Accelerated Provisioning

In cases where NBFCs fail to report SMA status of the accounts to CRILC or resort to methods with the intent to conceal the actual status of the accounts or evergreen the account, NBFCs will be subjected to accelerated provisioning for these accounts and other supervisory actions as deemed appropriate by RBI.

Further, any of the lenders who have agreed to the restructuring decision under the CAP by JLF and is a signatory to the Inter Creditor Agreement (ICA) and Debtor Creditor Agreement (DCA), but changes their stance later on, or delays/refuses to implement the package, will also be subjected to accelerated provisioning requirement as indicated above, on their exposure to this borrower i.e., if it is classified as an NPA. If the account is standard in those lenders’ books, the provisioning requirement would be 5%. Further, any such backtracking by a lender might attract negative supervisory view during Supervisory Review and Evaluation Process.

Presently, asset classification is based on record of recovery at individual NBFCs and provisioning is based on asset classification status at the level of each NBFCs. However, if lenders fail to convene the JLF or fail to agree upon a common CAP within the stipulated time frame, the account will be subjected to accelerated provisioning, if it is classified as an NPA. If the account is standard in those lenders’ books, the provisioning requirement would be 5%.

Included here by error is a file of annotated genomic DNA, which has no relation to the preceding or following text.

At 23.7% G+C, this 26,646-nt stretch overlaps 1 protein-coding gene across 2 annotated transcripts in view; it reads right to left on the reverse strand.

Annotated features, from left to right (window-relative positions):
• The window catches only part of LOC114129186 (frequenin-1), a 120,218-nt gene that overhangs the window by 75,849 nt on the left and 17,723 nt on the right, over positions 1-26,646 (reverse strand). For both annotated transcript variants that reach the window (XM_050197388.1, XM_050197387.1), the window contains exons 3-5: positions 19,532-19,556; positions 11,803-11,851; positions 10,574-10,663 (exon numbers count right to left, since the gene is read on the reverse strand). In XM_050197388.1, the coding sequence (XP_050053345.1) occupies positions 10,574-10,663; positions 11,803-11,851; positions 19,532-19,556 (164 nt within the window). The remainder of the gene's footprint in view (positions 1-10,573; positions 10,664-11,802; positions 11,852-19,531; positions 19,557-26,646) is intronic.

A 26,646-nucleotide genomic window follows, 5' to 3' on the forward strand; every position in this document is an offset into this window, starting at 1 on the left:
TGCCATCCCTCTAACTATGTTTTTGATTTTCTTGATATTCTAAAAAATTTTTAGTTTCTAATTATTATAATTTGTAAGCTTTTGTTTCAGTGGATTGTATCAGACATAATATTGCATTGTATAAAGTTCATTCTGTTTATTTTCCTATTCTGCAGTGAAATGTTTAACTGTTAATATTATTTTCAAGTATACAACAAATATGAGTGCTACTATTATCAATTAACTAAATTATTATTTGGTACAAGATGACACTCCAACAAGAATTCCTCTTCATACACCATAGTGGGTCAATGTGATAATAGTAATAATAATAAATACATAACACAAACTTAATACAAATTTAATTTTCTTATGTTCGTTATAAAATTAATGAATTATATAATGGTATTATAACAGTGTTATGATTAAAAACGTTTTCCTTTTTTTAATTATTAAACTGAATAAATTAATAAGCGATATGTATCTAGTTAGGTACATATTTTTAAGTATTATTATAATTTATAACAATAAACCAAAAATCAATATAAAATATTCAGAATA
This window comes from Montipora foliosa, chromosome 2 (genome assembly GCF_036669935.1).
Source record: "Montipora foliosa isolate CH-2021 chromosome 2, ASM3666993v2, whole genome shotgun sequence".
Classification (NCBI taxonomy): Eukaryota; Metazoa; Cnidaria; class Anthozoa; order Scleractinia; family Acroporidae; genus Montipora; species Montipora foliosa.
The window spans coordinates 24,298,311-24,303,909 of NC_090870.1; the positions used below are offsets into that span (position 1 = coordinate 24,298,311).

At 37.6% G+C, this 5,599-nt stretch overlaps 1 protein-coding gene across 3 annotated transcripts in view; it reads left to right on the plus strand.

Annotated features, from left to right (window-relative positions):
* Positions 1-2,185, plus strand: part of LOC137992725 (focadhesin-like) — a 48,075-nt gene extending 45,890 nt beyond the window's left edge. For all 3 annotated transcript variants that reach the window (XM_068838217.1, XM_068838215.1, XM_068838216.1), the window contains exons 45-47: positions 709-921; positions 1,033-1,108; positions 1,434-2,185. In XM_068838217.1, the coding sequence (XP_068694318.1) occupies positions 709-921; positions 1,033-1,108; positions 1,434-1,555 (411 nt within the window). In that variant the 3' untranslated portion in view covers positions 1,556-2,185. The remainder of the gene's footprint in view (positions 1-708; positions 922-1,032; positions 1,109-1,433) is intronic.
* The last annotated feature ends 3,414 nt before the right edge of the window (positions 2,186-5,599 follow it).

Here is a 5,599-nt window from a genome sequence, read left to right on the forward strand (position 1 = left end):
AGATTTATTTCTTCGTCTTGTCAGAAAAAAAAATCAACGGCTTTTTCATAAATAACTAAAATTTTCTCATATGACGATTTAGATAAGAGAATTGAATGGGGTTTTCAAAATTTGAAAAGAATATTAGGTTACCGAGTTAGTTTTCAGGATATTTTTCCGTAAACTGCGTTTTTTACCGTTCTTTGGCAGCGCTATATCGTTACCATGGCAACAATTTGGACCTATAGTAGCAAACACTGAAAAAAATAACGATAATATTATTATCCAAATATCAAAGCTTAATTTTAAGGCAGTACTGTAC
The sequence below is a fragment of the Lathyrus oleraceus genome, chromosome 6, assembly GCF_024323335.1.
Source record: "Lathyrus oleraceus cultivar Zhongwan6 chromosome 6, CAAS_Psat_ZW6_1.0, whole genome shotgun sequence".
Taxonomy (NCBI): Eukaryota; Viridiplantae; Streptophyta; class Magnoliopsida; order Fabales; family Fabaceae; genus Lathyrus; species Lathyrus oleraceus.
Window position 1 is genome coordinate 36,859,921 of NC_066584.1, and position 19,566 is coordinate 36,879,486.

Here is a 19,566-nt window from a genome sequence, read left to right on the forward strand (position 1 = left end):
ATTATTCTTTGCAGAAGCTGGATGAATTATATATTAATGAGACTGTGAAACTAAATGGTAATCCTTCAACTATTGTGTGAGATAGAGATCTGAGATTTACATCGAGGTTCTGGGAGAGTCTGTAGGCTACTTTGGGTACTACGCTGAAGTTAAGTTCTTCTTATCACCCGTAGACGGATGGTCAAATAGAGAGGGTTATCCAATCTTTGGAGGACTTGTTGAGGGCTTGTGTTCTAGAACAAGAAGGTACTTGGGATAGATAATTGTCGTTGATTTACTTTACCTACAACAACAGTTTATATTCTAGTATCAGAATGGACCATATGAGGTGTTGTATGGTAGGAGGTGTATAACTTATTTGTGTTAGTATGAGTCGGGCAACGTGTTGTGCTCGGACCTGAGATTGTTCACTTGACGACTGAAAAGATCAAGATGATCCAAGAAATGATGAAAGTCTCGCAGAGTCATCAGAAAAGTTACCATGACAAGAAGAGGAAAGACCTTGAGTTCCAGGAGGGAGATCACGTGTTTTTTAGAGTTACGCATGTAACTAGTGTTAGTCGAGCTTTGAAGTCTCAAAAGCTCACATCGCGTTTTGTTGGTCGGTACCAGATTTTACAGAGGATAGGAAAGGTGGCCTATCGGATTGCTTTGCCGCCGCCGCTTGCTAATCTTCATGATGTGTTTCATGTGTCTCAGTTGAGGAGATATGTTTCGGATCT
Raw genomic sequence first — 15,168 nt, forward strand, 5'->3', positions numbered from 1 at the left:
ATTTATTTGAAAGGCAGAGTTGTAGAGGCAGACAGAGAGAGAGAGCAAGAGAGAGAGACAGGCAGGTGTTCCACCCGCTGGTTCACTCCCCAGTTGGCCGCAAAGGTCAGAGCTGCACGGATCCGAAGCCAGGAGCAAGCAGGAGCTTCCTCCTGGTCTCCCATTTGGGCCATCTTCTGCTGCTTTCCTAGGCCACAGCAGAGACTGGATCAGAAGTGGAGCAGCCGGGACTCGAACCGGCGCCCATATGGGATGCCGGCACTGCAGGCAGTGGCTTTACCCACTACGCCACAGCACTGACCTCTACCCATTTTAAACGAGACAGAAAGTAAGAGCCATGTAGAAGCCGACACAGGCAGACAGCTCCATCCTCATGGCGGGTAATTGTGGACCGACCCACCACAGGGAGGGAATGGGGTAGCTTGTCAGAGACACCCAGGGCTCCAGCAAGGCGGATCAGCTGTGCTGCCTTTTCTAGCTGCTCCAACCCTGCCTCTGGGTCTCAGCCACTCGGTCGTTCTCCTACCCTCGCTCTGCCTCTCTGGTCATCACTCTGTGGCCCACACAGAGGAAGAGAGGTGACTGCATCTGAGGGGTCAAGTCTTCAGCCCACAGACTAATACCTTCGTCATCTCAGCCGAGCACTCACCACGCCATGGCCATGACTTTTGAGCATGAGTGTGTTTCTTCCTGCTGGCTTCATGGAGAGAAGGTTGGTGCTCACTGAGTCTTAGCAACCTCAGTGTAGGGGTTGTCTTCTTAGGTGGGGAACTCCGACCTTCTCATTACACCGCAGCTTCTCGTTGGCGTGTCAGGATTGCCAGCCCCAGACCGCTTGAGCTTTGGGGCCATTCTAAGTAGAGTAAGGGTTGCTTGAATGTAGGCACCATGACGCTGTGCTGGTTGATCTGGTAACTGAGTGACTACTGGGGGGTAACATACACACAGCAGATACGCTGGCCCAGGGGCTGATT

“Non-Co-operative borrowers

A “ non-co-operative borrower”  is defined as one who:

1.            does not provide necessary information required by a lender to assess its financial health even after 2 reminders; or

2.            denies access to securities etc. as per terms of sanction or does not comply with other terms of loan agreements within stipulated period; or

3.            is hostile / indifferent / in denial mode to negotiate with the NBFC on repayment issues; or

4.            plays for time by giving false impression that some solution is on horizon; or

5.            resorts to vexatious tactics such as litigation to thwart timely resolution of the interest of the lender/s.

The borrowers will be given 30 days’ notice to clarify their stand before their names are reported as non-cooperative borrowers.